If you haven’t been actively tracking when your period comes and goes, you can estimate when your next period should come based on average cycle length.

While you do need to try and figure out when the first day of your last period was, that’s the hardest part — on average, a cycle lasts about 28 days, meaning you’ll have a period about every 28 days or so. 

To make it simple: If it’s been more than four weeks since your last period and your next period is nowhere in sight, it may be a sign to take a pregnancy test.

If you’re trying to get pregnant and can’t wait until your missed period for results, you should wait to test at least 10 days until after you’ve had sex.

This is about how long it takes your body to develop detectable levels of hCG after the fertilized egg implants itself in the uterus. 

If you take a pregnancy test too early in your cycle, then your test may not detect rising hormone levels in your urine.

As a result, you may get a test result that says you’re not pregnant (when you really are). 

When Should You Use a Pregnancy Calculator? 

A pregnancy calculator tells you an estimated date of when your due date could be.

It’s based on either the last date of your last period or your conception date. Your baby should be born about nine months after conception. 

You can use a pregnancy calculator as soon as you confirm you’re pregnant. However, keep in mind that a pregnancy calculator is just an estimate of your due date.

Nothing beats a visit to your obstetrics and gynceology doctor for medical advice and your most accurate due date. 

How Do You Take a Pregnancy Test?

To reduce the risk of getting an inaccurate result on your pregnancy test, here are some best practices to follow when taking a pregnancy test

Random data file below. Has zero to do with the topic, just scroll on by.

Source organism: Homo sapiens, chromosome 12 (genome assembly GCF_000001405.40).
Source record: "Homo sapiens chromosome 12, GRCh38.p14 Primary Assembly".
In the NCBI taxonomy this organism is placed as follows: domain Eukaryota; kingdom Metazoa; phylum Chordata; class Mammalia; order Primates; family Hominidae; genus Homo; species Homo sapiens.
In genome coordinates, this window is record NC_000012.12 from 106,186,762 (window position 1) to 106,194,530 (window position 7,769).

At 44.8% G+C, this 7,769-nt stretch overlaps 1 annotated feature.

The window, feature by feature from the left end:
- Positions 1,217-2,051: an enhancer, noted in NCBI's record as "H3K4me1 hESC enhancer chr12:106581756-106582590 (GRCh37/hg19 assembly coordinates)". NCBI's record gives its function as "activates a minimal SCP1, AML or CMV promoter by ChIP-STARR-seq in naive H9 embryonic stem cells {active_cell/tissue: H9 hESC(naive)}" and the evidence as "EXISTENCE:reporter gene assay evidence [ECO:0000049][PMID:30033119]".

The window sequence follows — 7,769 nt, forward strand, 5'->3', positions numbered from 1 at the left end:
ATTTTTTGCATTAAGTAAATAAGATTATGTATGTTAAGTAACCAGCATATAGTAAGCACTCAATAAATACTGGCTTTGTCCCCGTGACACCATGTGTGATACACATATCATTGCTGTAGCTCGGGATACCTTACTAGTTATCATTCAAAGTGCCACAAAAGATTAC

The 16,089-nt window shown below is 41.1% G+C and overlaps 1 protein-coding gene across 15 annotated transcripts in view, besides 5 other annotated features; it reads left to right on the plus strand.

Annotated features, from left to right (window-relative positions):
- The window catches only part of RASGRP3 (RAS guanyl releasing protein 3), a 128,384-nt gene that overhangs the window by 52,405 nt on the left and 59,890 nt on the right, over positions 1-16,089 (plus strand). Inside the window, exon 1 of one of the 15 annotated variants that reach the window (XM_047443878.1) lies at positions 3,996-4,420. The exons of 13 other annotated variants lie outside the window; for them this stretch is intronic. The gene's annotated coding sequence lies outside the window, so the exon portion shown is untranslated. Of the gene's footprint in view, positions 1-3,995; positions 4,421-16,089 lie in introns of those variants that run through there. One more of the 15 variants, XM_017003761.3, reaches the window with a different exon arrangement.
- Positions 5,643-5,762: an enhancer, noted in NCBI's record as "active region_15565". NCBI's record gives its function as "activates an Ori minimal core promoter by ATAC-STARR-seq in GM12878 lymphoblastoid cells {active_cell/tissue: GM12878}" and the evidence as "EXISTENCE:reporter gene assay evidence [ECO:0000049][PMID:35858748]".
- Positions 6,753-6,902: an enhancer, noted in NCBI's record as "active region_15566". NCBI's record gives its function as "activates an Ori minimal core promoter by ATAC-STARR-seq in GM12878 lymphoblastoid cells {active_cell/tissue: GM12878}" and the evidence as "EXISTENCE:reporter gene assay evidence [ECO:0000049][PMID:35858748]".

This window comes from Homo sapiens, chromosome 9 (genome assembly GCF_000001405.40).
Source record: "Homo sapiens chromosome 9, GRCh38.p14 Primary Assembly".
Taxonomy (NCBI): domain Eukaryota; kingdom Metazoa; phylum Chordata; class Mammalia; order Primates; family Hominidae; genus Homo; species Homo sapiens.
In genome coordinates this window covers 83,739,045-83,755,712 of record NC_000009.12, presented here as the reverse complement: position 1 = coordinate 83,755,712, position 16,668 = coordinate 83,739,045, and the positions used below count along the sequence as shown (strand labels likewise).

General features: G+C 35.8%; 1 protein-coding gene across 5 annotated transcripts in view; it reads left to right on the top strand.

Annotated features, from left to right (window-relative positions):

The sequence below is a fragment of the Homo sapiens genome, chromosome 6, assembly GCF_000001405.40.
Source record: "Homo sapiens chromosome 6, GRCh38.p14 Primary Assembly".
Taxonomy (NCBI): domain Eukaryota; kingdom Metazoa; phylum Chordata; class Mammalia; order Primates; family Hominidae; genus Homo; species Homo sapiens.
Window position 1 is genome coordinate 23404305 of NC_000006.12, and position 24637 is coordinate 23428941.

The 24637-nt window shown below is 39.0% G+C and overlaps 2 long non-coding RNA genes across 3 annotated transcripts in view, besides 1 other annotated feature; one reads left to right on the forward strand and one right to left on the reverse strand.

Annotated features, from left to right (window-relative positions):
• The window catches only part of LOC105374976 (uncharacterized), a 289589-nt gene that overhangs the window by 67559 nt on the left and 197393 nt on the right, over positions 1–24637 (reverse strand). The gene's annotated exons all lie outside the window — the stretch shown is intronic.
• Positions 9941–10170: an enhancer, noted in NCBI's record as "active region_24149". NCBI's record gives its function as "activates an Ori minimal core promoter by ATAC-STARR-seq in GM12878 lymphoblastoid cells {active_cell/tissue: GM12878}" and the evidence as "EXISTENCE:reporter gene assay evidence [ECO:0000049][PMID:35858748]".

• Read the instructions that come with your specific home pregnancy kit: Each pregnancy test uses a different method for collecting your urine and displaying results. If you don’t perform the urine test correctly, you can get the wrong result. 
  • Take the test after your first missed period: As mentioned above, it typically takes at least 10 days for hCG levels to build up in your urine. Give your body enough time to build up this pregnancy hormone before taking a pregnancy test. 
  • Avoid drinking too many fluids in the two hours or so before testing: Excessive fluids can dilute hCG levels in your urine and give you the wrong results. Try to avoid drinking too many fluids before taking your pregnancy test. 
  • Take the test in the morning: Your morning urine will be most concentrated in hCG. This will give you the most accurate results, especially earlier in the pregnancy. 

In Summary

You should take a pregnancy test after your first missed period for the most accurate pregnancy test results.

Preferably, you should wait about a week after the first day of your expected period. 

Once you know that you’re pregnant, you can use a pregnancy due date calculator to estimate the baby’s arrival, but you should make sure to schedule a doctor’s visit as soon as you find out about your pregnancy.

It’s standard to take a blood test for confirmation and to determine your gestational age. 

From there, prenatal care can begin, milestone appointments can be planned, and you can work with your provider to help make sure you’re equipped with the guidance you need for a smooth pregnancy!

References and Sources: 

Human Chorionic Gonadotropin | NCBI Bookshelf 

How Often Do Condoms Break or Slip Off in Use? | NCBI 

False-positive Urine Pregnancy Test Due to Leukocyte Interference | PMC